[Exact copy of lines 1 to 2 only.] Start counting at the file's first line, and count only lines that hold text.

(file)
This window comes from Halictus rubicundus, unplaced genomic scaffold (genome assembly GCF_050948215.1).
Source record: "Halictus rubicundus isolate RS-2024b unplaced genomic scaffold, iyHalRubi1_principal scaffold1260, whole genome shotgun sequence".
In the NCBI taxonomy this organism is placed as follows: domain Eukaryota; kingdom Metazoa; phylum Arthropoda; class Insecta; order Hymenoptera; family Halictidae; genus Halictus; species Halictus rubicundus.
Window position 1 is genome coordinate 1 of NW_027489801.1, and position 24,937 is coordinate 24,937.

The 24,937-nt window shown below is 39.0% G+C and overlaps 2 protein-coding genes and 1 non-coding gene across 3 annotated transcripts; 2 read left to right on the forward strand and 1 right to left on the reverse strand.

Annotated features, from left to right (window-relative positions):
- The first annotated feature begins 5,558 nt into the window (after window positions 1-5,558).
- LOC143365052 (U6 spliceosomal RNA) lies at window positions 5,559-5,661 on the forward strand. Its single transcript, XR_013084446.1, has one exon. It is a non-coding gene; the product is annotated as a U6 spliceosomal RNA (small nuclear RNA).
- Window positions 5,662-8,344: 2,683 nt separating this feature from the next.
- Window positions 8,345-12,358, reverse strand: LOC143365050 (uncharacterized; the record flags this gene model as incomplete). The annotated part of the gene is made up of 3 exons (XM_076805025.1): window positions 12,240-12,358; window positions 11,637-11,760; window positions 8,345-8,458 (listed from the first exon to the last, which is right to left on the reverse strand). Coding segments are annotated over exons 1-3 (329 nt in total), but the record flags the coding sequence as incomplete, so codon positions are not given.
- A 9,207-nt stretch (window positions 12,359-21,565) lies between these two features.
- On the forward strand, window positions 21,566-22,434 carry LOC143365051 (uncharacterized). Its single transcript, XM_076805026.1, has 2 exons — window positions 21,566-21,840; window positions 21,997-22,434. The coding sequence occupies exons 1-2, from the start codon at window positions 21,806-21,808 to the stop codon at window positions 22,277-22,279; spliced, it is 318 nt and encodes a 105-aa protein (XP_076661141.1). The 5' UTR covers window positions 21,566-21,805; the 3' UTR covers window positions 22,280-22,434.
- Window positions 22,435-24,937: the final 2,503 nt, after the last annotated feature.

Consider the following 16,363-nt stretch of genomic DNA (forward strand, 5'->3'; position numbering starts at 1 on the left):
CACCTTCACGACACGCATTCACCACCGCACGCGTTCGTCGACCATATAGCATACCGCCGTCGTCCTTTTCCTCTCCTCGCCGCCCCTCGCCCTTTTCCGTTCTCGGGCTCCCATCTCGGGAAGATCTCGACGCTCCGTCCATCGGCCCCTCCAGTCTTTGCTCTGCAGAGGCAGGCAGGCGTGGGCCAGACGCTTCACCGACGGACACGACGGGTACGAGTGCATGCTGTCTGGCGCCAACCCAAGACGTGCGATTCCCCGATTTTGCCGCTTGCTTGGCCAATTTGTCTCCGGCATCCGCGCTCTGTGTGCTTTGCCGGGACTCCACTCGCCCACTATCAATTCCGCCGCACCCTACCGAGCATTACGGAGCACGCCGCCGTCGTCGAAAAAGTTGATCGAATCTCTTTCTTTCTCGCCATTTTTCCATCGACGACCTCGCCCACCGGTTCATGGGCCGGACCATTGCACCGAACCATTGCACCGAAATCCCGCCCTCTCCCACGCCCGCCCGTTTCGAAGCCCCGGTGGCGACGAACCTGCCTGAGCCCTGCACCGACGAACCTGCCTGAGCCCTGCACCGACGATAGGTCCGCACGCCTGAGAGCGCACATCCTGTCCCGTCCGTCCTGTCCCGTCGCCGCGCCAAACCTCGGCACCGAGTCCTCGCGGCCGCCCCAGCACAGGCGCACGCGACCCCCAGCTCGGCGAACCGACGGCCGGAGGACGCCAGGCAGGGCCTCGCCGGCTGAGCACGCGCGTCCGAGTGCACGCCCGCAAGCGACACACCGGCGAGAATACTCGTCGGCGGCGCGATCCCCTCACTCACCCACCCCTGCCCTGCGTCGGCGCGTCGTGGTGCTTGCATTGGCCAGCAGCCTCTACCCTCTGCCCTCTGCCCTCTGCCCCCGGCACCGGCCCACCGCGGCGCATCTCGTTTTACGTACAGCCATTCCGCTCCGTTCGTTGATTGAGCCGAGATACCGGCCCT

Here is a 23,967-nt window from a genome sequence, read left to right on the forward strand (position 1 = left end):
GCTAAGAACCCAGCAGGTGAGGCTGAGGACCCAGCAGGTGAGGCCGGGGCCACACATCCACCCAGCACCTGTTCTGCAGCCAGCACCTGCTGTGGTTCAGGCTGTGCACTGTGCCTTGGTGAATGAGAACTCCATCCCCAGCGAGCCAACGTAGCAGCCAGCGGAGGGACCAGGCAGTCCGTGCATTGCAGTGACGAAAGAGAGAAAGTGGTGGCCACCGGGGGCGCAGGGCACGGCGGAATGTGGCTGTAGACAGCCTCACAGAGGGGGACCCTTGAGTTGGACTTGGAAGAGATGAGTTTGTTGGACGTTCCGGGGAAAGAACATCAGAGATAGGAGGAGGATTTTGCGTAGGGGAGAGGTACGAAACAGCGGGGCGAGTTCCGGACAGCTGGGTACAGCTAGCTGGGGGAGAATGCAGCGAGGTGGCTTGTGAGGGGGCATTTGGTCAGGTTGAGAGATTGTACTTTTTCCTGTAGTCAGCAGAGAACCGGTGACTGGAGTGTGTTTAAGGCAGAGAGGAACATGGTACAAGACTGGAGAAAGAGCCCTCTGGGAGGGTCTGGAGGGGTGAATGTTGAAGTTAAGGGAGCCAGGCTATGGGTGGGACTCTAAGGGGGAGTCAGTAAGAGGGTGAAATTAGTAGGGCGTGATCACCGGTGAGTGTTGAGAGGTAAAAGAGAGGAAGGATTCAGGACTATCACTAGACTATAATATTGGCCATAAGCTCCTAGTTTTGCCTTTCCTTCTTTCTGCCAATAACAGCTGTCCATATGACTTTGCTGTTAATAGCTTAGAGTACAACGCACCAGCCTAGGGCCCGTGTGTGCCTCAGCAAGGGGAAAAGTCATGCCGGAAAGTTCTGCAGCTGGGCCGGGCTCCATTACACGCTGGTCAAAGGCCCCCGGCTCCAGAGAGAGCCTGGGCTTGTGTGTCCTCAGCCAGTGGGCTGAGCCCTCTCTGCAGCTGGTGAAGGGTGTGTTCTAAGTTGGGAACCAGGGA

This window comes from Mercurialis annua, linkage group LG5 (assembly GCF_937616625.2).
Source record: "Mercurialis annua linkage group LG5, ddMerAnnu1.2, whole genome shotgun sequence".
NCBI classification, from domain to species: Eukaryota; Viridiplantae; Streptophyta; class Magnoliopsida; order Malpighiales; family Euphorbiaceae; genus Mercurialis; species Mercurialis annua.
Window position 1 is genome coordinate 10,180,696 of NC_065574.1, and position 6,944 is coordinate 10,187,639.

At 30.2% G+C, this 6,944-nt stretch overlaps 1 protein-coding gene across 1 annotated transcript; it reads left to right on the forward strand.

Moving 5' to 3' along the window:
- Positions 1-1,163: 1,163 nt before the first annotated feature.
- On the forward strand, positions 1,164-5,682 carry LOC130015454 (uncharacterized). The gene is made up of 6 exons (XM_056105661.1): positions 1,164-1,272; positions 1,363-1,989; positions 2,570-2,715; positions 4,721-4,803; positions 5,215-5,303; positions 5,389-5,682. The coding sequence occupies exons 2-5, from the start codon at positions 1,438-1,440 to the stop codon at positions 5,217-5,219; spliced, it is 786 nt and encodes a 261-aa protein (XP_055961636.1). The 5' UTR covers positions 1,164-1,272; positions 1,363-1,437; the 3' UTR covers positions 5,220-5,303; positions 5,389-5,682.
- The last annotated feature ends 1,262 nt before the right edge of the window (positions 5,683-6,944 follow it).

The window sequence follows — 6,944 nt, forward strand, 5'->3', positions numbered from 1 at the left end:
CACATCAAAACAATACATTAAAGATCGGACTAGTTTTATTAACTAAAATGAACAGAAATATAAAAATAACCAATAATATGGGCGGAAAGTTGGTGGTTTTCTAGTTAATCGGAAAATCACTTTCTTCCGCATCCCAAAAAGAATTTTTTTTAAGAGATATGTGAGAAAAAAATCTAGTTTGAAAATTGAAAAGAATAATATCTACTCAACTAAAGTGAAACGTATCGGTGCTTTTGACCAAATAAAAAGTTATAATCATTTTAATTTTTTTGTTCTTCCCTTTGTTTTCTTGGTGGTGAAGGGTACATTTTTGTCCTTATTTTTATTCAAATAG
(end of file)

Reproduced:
This window comes from Halictus rubicundus, unplaced genomic scaffold (genome assembly GCF_050948215.1).
Source record: "Halictus rubicundus isolate RS-2024b unplaced genomic scaffold, iyHalRubi1_principal scaffold1260, whole genome shotgun sequence".